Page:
Time to respect the wishes of the Falkland Islanders

Thirty-three years ago, Argentina invaded the Falklands and the British liberated it – not the other way around.

A boy holds the hand of a veteran of the 1982 Falklands War during a ceremony honoring the soldiers who died in the conflict between Great Britain and Argentina [AFP]
A ceremony honouring the soldiers who died in the 1982 Falklands War [AFP]

Thirty-three years ago today, Argentina illegally invaded and occupied the Falkland Islands, a British Overseas Territory in the South Atlantic.

Against the odds, the then British Prime Minister, Margaret Thatcher, mobilised a task force and successfully liberated the islands two months later. This tragic war ended up needlessly costing the lives of 255 British and more than 649 Argentine soldiers. 

Today, Argentina has not given up on its tenuous claim to the islands. This is because it offers a convenient distraction to Argentine President Cristina Fernández de Kirchner’s political and economic woes at home.

Spurious claims

Argentina pushes its claim over Falklands

Argentina claims that the Falkland Islands are theirs for two reasons: geographical proximity and the (incorrect) belief that they inherited the islands from Spain upon receiving independence. Both of these claims are spurious.  

A quick glance at the globe explains why the first claim is ridiculous. Using the argument of geographical proximity would mean that, if it wanted, Morocco could have a claim on the Canary Islands, for example.

The second claim defies historical facts. The last Spanish settlement on the Falkland Islands left in 1811. What we today call Argentina declared independence from Spain in 1816.

Therefore, at the time of Argentine independence and the collapse of the Spanish Viceroyalty, Argentina could not inherit what Spain did not have to give.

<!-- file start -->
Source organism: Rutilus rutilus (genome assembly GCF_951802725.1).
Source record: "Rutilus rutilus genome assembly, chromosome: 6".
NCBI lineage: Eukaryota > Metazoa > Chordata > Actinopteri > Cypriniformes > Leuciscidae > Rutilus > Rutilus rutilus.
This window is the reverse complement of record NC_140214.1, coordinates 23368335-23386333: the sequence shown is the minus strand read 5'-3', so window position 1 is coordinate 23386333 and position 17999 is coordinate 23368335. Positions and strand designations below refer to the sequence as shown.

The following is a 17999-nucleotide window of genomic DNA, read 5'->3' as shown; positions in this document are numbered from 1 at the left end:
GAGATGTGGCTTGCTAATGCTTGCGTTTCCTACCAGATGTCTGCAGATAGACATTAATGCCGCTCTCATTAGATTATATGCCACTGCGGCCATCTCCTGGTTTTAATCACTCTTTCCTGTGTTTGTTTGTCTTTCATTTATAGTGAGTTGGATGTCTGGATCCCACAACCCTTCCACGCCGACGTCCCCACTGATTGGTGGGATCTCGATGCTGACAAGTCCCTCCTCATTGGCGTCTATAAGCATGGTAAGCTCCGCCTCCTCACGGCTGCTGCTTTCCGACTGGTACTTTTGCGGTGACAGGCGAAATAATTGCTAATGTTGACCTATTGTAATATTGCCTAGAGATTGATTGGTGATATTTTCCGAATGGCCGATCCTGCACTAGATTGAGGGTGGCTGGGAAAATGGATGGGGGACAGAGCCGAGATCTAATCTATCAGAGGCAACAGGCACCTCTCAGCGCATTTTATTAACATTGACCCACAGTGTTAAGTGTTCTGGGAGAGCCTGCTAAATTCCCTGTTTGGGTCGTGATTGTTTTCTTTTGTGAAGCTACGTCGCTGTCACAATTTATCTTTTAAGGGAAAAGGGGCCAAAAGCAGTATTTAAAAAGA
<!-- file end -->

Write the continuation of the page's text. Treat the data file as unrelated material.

The people voted

There was never an indigenous population on the Falkland Islands. There is no archeological proof that anyone lived on or even visited the islands before they were sighted and settled by Europeans.

The British claimed West Falkland and “all neighbouring islands” for King George III in 1765. This is the oldest and continuous sovereignty claim of the Falkland Islands. The UK has administered and kept a settlement on the Falkland Islands continuously since 1833. Today, some Falkland Islanders can trace their families back nine generations.

Argentina claims that the Falkland Islands are theirs for two reasons: geographical proximity and the (incorrect) belief that they inherited the islands from Spain upon receiving independence. Both of these claims are spurious.


In order to show the world their preference, the Falkland Islanders held a popular referendum in March 2013. Voter turnout was 92 percent. And, 99.8 percent of those who voted did so to remain as a British Overseas Territory.

This referendum was the proposal of the Falkland Islands government – not the British government in London. The referendum in the Falkland Islands had months of planning and coordination. It was a free and transparent vote; a team of international observers from Brazil, Chile, Mexico, New Zealand, Uruguay and the United States of America, deployed to monitor the process. This referendum was in complete contrast to the so-called referendum in Crimea last year.